The peer reviewers point out where the draft report may need revision. For example, they may suggest ways to improve descriptions of the conduct of the study or to clarify the connection between results and conclusions. Sometimes, awardees revise their draft reports twice or more to address all of the reviewers’ comments.

Peer reviewers commented and the researchers made changes or provided responses. Those comments and responses included the following:

  • The reviewers asked the researchers to add information regarding treatment costs, one of the study goals, or to add an explanation for why costs were not explicitly addressed. The researchers explained that their stakeholder network requested many additional analyses that used up available resources, so they were not able to complete the original cost analyses. With supplemental funding from other sources, the researchers said they are planning to review their treatment cost findings and publish those results separately.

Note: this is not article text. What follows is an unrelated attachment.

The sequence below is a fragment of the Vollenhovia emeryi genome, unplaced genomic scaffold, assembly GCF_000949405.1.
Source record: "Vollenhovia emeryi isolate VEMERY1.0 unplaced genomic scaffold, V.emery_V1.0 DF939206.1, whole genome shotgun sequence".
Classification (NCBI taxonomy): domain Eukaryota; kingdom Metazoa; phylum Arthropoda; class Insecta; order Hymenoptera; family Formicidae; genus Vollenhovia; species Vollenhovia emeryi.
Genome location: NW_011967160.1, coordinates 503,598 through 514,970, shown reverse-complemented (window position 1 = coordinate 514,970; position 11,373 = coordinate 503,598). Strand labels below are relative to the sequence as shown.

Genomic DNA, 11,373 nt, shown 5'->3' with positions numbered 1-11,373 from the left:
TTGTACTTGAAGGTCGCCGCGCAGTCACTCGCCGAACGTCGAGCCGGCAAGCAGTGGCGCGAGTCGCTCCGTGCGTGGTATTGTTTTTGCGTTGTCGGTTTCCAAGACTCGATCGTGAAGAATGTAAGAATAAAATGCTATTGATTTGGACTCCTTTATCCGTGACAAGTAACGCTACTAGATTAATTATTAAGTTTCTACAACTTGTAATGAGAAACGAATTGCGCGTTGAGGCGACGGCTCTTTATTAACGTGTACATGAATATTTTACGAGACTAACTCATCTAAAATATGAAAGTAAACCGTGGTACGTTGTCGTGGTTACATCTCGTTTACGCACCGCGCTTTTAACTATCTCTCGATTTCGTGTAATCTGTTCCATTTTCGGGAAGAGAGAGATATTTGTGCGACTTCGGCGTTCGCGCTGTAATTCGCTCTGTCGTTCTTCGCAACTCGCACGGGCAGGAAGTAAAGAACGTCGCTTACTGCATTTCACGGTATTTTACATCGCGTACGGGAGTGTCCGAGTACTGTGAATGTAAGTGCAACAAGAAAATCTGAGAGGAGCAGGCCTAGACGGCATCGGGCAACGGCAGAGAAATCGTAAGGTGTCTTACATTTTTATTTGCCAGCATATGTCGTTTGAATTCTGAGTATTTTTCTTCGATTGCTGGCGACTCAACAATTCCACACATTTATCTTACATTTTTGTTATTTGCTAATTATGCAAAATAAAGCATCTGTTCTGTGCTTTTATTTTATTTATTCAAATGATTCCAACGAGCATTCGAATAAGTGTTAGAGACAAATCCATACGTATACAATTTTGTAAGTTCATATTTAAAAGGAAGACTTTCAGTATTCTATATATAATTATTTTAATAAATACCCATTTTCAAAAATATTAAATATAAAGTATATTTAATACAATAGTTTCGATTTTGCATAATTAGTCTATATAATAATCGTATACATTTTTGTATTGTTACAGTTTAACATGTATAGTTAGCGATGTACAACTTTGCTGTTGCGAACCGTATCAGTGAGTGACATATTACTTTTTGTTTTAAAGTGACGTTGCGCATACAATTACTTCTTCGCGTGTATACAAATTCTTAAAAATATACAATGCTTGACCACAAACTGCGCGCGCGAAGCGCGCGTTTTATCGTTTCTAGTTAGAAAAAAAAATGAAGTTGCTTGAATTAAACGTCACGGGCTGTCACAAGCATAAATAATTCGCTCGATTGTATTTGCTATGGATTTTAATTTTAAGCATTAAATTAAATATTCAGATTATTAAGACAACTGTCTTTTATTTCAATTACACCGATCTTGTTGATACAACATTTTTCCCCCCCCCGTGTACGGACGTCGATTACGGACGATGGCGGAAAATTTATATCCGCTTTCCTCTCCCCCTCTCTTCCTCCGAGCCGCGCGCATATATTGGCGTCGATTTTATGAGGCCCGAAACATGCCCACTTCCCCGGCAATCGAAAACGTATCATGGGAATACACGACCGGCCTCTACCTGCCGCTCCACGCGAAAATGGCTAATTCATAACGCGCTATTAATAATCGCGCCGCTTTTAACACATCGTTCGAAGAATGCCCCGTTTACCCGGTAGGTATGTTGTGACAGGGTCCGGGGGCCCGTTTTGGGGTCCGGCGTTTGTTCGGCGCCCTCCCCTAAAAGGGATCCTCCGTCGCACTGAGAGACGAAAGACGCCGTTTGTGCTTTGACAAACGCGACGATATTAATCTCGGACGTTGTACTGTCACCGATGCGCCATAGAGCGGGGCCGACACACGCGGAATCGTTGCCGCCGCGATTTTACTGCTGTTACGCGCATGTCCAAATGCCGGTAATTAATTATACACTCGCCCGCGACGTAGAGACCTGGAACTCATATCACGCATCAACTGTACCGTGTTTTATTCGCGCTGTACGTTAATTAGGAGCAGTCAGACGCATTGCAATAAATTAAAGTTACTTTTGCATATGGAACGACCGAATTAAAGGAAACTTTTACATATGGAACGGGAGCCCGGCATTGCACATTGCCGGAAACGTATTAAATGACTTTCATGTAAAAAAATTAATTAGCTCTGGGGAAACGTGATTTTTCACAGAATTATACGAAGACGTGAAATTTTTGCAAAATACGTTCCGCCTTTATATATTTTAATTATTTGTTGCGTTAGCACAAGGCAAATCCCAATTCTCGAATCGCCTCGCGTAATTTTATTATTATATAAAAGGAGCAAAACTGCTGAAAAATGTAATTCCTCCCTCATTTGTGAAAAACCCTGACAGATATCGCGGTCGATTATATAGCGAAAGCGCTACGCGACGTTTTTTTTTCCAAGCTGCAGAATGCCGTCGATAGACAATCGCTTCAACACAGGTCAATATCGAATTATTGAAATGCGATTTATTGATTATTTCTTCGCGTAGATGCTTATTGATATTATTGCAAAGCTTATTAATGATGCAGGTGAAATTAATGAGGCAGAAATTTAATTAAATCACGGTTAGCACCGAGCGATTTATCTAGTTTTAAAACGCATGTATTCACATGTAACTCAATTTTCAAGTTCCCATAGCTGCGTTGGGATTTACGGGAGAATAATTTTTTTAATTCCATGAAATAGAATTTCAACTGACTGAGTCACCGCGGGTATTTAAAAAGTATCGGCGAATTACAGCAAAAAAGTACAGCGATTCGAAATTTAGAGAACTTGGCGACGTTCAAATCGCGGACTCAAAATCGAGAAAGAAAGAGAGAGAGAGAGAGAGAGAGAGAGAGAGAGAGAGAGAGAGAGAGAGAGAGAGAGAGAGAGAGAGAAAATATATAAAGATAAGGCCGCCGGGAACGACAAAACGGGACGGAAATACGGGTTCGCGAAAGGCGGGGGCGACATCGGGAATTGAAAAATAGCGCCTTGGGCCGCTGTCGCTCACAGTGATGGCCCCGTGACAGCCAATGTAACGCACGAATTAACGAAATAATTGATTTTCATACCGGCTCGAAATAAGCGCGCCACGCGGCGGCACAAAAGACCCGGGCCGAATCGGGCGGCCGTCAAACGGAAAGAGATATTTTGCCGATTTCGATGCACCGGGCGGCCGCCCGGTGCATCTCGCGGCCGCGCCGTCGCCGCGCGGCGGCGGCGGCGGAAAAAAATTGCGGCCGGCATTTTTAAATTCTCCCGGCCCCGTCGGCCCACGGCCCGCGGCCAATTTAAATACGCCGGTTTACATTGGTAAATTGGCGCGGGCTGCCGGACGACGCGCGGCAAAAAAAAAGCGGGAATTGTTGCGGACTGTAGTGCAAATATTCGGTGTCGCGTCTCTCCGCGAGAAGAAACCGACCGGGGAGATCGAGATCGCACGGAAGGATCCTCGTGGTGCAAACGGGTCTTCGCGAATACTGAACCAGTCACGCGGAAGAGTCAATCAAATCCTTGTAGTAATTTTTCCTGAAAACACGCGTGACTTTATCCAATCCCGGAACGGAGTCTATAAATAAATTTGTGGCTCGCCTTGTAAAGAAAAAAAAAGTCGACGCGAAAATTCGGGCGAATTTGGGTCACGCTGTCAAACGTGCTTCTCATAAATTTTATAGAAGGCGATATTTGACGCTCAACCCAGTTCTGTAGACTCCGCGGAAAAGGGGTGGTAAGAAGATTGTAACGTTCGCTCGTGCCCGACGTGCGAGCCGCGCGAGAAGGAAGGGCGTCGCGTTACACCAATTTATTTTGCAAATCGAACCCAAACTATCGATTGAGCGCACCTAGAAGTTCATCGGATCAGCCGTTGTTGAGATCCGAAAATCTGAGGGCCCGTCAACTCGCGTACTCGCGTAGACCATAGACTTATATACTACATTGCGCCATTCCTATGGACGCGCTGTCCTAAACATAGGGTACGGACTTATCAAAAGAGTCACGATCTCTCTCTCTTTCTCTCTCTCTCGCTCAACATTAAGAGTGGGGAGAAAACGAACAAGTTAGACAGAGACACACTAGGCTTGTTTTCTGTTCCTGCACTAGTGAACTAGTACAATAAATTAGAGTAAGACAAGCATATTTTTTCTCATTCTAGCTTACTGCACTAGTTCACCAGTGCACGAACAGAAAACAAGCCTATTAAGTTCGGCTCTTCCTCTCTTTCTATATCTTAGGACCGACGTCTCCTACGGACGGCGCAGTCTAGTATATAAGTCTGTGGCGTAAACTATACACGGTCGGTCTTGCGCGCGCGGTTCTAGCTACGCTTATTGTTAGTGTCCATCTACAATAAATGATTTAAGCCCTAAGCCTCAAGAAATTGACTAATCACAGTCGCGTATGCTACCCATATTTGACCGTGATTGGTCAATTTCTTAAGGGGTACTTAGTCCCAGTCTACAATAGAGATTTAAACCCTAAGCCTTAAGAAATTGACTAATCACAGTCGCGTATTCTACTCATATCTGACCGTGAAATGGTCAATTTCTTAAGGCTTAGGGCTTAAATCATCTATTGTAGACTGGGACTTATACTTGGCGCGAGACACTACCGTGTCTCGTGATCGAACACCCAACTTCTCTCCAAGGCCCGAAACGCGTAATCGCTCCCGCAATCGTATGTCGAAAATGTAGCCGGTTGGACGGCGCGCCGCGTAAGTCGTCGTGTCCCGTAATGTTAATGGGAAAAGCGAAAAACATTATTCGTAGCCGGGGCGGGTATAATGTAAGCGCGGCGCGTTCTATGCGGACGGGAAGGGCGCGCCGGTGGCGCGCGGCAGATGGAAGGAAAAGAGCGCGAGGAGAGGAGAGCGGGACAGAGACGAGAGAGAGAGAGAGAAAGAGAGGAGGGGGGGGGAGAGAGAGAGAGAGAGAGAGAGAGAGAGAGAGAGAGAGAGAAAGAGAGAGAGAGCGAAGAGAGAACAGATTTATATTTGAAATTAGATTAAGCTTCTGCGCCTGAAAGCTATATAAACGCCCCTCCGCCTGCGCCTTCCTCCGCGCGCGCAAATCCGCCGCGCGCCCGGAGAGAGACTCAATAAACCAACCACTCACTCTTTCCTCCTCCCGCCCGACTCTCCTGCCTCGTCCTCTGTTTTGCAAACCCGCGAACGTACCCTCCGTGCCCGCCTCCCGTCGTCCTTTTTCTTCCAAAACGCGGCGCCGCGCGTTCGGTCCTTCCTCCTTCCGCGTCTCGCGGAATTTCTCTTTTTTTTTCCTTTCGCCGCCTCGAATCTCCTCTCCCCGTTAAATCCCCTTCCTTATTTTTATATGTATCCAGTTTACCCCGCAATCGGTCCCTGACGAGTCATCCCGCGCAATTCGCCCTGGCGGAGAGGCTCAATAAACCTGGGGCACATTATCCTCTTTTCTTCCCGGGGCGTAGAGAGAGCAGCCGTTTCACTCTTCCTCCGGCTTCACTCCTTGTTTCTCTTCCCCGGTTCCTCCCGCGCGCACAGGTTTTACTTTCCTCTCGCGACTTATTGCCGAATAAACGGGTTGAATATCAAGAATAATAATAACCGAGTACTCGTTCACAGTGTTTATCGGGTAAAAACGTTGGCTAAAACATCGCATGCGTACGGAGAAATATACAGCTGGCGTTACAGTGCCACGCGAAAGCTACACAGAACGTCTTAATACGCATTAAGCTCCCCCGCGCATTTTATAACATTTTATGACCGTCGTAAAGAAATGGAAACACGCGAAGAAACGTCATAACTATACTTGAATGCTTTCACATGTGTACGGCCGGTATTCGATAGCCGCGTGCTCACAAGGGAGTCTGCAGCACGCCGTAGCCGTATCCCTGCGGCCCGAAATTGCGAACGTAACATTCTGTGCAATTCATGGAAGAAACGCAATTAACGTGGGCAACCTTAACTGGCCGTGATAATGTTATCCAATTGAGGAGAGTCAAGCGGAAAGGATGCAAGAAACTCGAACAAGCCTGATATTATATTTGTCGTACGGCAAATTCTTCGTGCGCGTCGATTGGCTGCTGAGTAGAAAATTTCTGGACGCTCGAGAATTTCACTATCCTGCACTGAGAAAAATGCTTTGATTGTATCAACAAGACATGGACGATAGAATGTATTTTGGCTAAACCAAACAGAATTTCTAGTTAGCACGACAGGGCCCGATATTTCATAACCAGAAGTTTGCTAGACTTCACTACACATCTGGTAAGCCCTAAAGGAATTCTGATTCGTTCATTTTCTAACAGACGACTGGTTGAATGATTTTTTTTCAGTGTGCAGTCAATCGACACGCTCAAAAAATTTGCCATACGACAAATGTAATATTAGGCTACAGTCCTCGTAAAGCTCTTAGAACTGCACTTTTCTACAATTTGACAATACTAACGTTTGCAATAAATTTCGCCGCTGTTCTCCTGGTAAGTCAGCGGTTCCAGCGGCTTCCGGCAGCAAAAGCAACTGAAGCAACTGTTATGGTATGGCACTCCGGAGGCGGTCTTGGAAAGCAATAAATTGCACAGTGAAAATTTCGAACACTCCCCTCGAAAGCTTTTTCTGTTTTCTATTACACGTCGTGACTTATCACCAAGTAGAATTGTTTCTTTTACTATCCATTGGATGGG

• The reviewers asked for more explanation for how missing data were handled for participants who had some missing data in sites that were included in the analyses. The researchers provided more detail in the text and in an appendix on how they handled missing data. In general, their analyses included participants missing baseline data but with outcome data. However, the researchers excluded participants missing data on a particular outcome from analyses of that outcome.

Conflict of Interest Disclosures

Project Information

Joan O'Connell, PhD
University of Colorado Denver